Most major players in the private exchange market appear focused on providing employers with as much flexibility in plan offerings as possible. The Kaiser report provides a detailed analysis of these companies’ exchanges, including:

• Aon, which offers on its multi-carrier exchange only defined contribution plans and fully insured options, and was the first multi-carrier private exchange for large corporations. The Aon exchange plans are categorized much like those on public exchanges, as Bronze, Bronze Plus, Silver, Gold, and Platinum;

• Array Health, which was originally a multi-carrier exchange selling to employers through brokers, but switched in 2010 to a purely single carrier technology platform model. It works with carriers and employers to create a mix of plans for each exchange;

• Bloom Health, with both single carrier and multi-carrier options, and which gives employers a choice between a defined benefit and a defined contribution model, as well as the choice between fully-insured or self-funded models. Since its inception in 2009, Bloom has just about doubled the number of employees using its platform, and has almost 250 employers in 24 different states;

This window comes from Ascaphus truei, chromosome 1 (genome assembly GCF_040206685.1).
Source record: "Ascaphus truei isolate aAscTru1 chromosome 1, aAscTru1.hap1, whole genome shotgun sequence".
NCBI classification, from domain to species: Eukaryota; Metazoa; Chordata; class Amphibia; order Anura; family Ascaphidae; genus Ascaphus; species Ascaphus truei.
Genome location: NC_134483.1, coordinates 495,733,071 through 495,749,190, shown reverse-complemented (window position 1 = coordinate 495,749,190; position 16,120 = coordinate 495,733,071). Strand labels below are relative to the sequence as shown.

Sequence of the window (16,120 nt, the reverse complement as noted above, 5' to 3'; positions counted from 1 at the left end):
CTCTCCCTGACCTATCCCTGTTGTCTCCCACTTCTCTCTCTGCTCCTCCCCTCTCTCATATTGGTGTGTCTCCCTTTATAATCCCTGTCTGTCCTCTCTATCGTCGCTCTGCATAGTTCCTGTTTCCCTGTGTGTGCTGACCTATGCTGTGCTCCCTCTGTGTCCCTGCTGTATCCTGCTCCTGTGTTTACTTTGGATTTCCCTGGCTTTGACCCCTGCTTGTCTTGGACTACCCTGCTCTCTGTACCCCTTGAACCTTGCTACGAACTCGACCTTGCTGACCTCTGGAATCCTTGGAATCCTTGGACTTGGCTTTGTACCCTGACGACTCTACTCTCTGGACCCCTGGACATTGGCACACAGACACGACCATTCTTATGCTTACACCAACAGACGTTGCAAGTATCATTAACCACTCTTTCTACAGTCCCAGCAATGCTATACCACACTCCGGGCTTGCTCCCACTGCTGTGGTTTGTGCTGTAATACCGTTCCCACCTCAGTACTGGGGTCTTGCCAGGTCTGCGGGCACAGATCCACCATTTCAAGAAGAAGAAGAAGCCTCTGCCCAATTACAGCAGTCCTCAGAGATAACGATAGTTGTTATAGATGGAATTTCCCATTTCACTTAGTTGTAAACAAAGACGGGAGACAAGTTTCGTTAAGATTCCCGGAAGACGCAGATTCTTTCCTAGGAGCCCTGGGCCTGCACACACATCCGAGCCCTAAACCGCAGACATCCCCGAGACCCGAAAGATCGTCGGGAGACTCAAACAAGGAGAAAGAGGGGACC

• bswift, also with both single carrier and multi-carrier options, whose Springboard Marketplace allows flexible self-funded or fully insured medical plans. It focuses on employers with at least 1,000 employees, has for the last years sustained an annual growth rate of 40 percent, and serve almost every industry segment

• Buck Consultants’ RightOpt, created in 2013, which targets employers with at least 3,000 employees. It is a multi-carrier exchange, and it has options for active employees, part-time and seasonal employees, and retirees;

• ConnectedHealth, founded by Subimo, which was later acquired by WebMD. It focuses on small and mid-size employers, but also serves the jumbo market, and it allows carriers and employers to design the plans for each exchange. It has both single-carrier and multi-carrier options;

• Connecture, which originally had just a single-carrier exchange, purchased Insurint in 2010 to add a multi-carrier platform, and DRX in 2013 to expand its reach into the over-65 market;